in·​tu·​i·​tion | \ˌin-tü-ˈi-shən, -tyü-\

Definition of intuition 

1 : quick and ready insight

2a : immediate apprehension or cognition

b : knowledge or conviction gained by intuition

c : the power or faculty of attaining to direct knowledge or cognition without evident rational thought and inference

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Other Words from intuition

intuitional \ ˌin-​tü-​ˈish-​nəl , -​ˈi-​shə-​nᵊl, -​tyü-​ \ adjective

Examples of intuition in a Sentence

Intuition was telling her that something was very wrong. “How did you know I would drop by?” “Oh, I don't know. It must have been intuition.”

Recent Examples on the Web

Go is complex — there are more possible board positions than atoms in the universe — and the best players win not with sheer calculation, but through intuition. New York Times, "Mark Zuckerberg, Elon Musk and the Feud Over Killer Robots," 9 June 2018 That’ll be scientific research, really understanding the market, and some gut intuition. Alex Prewitt,, "With Tod Leiweke in Tow, Seattle's NHL Dreams Are Approaching Reality," 11 Apr. 2018 The 25-year-old singer, songwriter, instrumentalist, and producer from Toronto depended heavily on her intuition while curating her EP, Stone Woman, which released in February. Erica Gonzales, Harper's BAZAAR, "Charlotte Day Wilson Will Put You In Your Feelings," 26 June 2018 The DeepMind network develops its own similar intuition simply by examining a bunch of images from similar scenes. Timothy B. Lee, Ars Technica, "Google researchers created an amazing scene-rendering AI," 29 June 2018 Remember, cosmic warriors, neither tea leaf nor teacup has any intrinsic power; the fortunes are, ultimately, a reflection of your own intuition. Aliza Kelly Faragher, Allure, "Your Essential Guide to Tasseography, the Practice of Reading Tea Leaves," 7 May 2018 But one whose actions are guided entirely by his own baseless intuitions, obsession with his personal image, and mercenary interests (and/or, those of his staff) could prove even more destructive. Eric Levitz, Daily Intelligencer, "Trump Bids Goodbye to Gary Cohn – And Empirical Reality," 7 Mar. 2018 But in a sense von Neumann’s efforts were based on the wrong intuition. Stephen Wolfram, WIRED, "2001: A Space Odyssey Predicted The Future—50 Years Ago," 3 Apr. 2018 Our reasoning here applies what’s known as the principle of restricted choice, which comes up in the card game bridge, and is the intuition behind the formal mathematical procedure for updating beliefs based on new information, Bayesian inference. Adam Sanjurjo, Scientific American, "Momentum Isn’t Magic—Vindicating the Hot Hand with the Mathematics of Streaks," 28 Mar. 2018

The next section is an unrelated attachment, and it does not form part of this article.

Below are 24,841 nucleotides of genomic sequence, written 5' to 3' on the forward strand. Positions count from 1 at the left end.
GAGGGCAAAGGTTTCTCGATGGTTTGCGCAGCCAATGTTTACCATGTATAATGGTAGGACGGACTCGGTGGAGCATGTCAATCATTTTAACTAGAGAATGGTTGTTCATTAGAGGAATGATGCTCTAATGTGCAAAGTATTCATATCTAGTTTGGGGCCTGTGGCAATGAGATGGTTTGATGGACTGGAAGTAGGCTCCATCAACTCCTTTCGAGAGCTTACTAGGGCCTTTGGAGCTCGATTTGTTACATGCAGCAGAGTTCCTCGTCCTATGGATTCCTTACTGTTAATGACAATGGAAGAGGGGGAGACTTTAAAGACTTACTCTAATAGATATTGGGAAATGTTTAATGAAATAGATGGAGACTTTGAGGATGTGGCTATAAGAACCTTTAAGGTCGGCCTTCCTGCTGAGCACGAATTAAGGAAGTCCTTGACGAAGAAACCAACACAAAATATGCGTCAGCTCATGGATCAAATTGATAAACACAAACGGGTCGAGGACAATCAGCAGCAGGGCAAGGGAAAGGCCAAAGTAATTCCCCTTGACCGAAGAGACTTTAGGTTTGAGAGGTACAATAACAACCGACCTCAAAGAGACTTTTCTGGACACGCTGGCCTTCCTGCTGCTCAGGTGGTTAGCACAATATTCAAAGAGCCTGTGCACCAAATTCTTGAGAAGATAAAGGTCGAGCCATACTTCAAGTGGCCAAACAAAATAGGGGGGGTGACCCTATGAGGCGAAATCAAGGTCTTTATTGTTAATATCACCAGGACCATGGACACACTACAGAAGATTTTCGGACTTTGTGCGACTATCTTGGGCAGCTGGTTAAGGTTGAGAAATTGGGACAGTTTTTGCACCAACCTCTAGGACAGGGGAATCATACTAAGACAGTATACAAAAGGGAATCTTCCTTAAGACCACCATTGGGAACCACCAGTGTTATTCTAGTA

These example sentences are selected automatically from various online news sources to reflect current usage of the word 'intuition.' Views expressed in the examples do not represent the opinion of Merriam-Webster or its editors. Send us feedback.

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First Known Use of intuition

circa 1600, in the meaning defined at sense 1

History and Etymology for intuition

Middle English intuycyon, from Late Latin intuition-, intuitio act of contemplating, from Latin intuēri to look at, contemplate, from in- + tuēri to look at

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Statistics for intuition

Last Updated

1 Nov 2018

Look-up Popularity

Time Traveler for intuition

The first known use of intuition was circa 1600

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More Definitions for intuition



English Language Learners Definition of intuition

: a natural ability or power that makes it possible to know something without any proof or evidence : a feeling that guides a person to act a certain way without fully understanding why

: something that is known or understood without proof or evidence


in·​tu·​i·​tion | \ˌin-tü-ˈi-shən, -tyü-\

Kids Definition of intuition

1 : the ability to know something without having proof

2 : something known without proof I had an intuition you'd come.


in·​tu·​ition | \ˌin-t(y)u̇-ˈish-ən \

Medical Definition of intuition 

1 : immediate apprehension or cognition without reasoning or inferring

2 : knowledge or conviction gained by intuition

3 : the power or faculty of gaining direct knowledge or cognition without evident rational thought and inference

Other Words from intuition

intuit \ in-​ˈt(y)ü-​ət \ transitive verb
intuitional \ ˌin-​t(y)u̇-​ˈish-​nəl, -​ən-​ᵊl \ adjective
intuitive \ in-​ˈt(y)ü-​ət-​iv \ adjective
intuitively adverb

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Comments on intuition

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by force of circumstances

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